Wing, the drone delivery company owned by Google's parent company, Alphabet, is launching its first public drone delivery service in Canberra, Australia, after the country's aeronautical authorities granted regulatory approval. About 100 homes in the suburbs of Crace, Palmerston and Franklin will first access the service, but over the next few months, the company plans to expand it to Harrison and Gungahlin homes.
The service works in partnership with local businesses, including coffee shops and pharmacies, to deliver their products "in minutes". Wing's regulatory approval is subject to restrictions. Drones will not be allowed to fly over main roads. They will be allowed to fly only between 7am and 8pm Monday to Friday (or between 8am and 8pm on Sunday) and they will be prohibited from flying too close to people. Customers from eligible households will also receive a safety briefing on interactions with drones.
According to Wing, deliveries of UAVs could represent a value ranging from 30 to 40 million Australian dollars to companies in the region. According to them, drones could deliver up to one out of four orders by 2030.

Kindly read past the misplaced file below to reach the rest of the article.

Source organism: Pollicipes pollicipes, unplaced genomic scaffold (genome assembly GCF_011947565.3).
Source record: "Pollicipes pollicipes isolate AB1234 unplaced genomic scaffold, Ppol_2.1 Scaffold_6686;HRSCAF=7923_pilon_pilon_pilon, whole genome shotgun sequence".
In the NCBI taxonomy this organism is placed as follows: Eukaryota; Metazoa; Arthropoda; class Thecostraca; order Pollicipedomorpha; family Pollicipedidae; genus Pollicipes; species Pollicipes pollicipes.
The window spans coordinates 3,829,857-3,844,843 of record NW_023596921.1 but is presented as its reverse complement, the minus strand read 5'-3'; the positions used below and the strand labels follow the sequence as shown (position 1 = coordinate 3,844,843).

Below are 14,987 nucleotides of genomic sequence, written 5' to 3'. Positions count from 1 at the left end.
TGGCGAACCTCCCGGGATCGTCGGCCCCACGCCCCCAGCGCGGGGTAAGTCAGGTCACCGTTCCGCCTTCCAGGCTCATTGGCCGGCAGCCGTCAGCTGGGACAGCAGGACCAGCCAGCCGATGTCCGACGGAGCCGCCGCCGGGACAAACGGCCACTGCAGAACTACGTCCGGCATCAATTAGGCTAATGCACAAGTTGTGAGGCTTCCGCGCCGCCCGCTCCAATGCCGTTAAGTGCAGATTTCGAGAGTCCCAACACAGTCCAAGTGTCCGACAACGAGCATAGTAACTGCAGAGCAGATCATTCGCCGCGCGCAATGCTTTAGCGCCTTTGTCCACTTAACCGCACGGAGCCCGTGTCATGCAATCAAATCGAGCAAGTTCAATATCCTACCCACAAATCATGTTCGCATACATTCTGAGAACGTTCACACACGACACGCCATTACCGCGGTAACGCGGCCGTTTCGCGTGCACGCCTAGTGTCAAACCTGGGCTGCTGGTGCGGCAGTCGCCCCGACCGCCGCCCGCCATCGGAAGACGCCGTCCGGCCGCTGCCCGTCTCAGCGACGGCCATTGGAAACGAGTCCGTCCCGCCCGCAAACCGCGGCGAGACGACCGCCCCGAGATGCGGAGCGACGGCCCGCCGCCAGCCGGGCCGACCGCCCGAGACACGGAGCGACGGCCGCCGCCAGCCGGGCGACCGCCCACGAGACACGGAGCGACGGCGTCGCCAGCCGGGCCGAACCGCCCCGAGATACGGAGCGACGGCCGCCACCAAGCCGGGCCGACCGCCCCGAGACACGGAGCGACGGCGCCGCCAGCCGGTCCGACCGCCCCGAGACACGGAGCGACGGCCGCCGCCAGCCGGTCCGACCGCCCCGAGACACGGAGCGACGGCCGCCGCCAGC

Internal business reports that the Australian regulator, CASA, said the launch would be "very likely" a world first. This means that Google's drone delivery company beat Amazon to offer a commercial service to the general public. Despite a number of high-profile trial deliveries in the United Kingdom and the United States, Amazon's service has not yet been commercially launched. Last year, a spokeswoman for Amazon said at the Associated press that the company is still "determined to make our goal to deliver parcels by drones in 30 minutes or less a reality".
Wing became a full-fledged company under the Alphabet Business Group last year alongside Waymo and Loon, having been ranked in the X moonshot projects category. In December, Wing announced the launch of a test service in Finland, in which it would offer free deliveries in 10 minutes in the capital.
It's not just Amazon that is competing with Wing for delivering drones. The Israeli start-up Flytrex started testing its own drone logistics service in Iceland in 2017 and Flirtey was delivering commercial drone deliveries for 7-Eleven in the United States as of 2016. More recently, UPS has partnered with Matternet to experiment with the use of UAVs supplies in North Carolina.